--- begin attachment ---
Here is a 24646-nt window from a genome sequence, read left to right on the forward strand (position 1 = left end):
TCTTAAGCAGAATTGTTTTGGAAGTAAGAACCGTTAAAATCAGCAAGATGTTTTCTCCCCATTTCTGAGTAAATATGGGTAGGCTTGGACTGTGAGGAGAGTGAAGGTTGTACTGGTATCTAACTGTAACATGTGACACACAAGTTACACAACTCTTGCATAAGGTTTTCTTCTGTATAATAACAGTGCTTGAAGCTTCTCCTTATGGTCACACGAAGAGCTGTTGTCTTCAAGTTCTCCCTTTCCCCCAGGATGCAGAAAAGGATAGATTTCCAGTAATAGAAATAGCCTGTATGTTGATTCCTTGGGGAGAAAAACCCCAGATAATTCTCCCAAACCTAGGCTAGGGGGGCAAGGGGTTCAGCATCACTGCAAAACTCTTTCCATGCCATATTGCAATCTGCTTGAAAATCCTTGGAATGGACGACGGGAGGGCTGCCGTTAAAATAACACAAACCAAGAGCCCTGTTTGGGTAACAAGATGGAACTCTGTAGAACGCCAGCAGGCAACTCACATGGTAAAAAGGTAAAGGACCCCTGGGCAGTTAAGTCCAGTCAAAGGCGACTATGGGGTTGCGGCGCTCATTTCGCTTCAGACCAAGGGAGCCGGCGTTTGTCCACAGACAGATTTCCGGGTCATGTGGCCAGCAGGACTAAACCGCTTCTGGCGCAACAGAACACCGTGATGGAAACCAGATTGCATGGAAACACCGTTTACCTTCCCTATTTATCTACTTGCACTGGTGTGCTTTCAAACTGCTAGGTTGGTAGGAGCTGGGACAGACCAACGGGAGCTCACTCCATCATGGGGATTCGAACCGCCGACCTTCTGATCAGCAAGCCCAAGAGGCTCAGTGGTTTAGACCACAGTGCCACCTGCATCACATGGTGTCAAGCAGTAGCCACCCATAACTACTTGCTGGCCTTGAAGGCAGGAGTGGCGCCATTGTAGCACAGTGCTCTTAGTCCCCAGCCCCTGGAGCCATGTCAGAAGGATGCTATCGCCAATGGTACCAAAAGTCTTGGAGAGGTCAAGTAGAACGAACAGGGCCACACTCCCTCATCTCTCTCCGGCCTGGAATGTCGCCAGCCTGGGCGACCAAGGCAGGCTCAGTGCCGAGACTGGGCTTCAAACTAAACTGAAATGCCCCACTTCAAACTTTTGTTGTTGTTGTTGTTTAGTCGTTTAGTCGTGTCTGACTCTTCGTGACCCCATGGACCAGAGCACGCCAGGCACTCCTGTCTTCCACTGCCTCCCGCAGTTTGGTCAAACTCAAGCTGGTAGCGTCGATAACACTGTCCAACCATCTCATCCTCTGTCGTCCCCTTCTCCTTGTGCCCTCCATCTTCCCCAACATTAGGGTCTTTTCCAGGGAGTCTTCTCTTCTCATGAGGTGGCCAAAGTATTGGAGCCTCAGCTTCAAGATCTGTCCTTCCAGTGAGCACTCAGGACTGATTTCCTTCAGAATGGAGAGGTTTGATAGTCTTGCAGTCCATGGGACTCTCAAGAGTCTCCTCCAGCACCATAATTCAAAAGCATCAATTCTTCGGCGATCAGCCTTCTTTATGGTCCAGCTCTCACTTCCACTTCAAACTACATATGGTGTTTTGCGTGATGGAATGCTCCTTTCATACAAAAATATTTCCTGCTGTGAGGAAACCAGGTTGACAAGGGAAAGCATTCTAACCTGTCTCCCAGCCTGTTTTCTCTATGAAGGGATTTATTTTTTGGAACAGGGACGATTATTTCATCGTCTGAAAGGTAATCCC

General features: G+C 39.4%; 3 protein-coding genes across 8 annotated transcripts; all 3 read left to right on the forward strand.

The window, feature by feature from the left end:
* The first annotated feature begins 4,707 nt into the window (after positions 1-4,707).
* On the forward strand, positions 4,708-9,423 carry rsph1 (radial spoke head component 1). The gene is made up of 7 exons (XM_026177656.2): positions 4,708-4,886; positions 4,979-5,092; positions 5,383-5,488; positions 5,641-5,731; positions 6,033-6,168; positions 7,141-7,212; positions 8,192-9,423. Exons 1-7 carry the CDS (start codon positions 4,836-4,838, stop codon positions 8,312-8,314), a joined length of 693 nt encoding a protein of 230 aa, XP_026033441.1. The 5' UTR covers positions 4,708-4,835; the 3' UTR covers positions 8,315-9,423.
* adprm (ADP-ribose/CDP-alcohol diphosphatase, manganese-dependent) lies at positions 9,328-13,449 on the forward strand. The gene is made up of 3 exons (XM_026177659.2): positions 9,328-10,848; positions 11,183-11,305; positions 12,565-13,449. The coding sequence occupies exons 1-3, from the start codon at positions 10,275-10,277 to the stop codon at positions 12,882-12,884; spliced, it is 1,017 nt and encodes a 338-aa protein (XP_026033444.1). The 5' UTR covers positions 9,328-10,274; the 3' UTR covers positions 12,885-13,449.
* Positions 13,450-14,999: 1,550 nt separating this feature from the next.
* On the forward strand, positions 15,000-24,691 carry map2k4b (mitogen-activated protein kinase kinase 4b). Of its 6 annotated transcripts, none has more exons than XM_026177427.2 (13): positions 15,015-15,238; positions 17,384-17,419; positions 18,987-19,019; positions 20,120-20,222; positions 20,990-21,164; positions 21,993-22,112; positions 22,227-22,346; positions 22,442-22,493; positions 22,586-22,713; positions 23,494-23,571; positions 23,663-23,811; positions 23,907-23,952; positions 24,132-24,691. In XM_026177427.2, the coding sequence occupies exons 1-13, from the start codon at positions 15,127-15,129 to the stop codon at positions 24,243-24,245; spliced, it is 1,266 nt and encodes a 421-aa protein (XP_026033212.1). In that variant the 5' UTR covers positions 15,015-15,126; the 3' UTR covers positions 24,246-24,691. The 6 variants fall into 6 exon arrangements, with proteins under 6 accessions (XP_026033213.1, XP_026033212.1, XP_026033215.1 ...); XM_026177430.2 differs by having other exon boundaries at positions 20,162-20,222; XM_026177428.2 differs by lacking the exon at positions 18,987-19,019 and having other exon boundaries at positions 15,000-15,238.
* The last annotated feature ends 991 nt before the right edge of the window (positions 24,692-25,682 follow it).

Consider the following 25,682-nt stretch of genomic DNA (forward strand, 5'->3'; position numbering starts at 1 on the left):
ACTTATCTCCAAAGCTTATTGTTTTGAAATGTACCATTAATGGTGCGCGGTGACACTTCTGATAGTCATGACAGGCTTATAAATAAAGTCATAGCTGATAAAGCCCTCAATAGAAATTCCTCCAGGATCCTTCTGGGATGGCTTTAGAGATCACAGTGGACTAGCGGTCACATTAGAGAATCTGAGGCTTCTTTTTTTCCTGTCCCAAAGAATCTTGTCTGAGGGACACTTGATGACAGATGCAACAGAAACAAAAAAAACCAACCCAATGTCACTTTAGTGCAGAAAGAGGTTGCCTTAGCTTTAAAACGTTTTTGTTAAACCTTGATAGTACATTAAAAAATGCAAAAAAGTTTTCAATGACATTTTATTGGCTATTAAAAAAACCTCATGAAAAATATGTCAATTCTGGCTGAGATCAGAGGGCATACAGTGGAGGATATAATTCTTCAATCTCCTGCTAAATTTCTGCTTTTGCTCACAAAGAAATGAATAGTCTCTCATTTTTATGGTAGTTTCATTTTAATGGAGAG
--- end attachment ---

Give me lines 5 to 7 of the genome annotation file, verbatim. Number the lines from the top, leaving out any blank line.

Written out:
* The first annotated feature begins 4,707 nt into the window (after positions 1-4,707).
* On the forward strand, positions 4,708-9,423 carry rsph1 (radial spoke head component 1). The gene is made up of 7 exons (XM_026177656.2): positions 4,708-4,886; positions 4,979-5,092; positions 5,383-5,488; positions 5,641-5,731; positions 6,033-6,168; positions 7,141-7,212; positions 8,192-9,423. Exons 1-7 carry the CDS (start codon positions 4,836-4,838, stop codon positions 8,312-8,314), a joined length of 693 nt encoding a protein of 230 aa, XP_026033441.1. The 5' UTR covers positions 4,708-4,835; the 3' UTR covers positions 8,315-9,423.
* adprm (ADP-ribose/CDP-alcohol diphosphatase, manganese-dependent) lies at positions 9,328-13,449 on the forward strand. The gene is made up of 3 exons (XM_026177659.2): positions 9,328-10,848; positions 11,183-11,305; positions 12,565-13,449. The coding sequence occupies exons 1-3, from the start codon at positions 10,275-10,277 to the stop codon at positions 12,882-12,884; spliced, it is 1,017 nt and encodes a 338-aa protein (XP_026033444.1). The 5' UTR covers positions 9,328-10,274; the 3' UTR covers positions 12,885-13,449.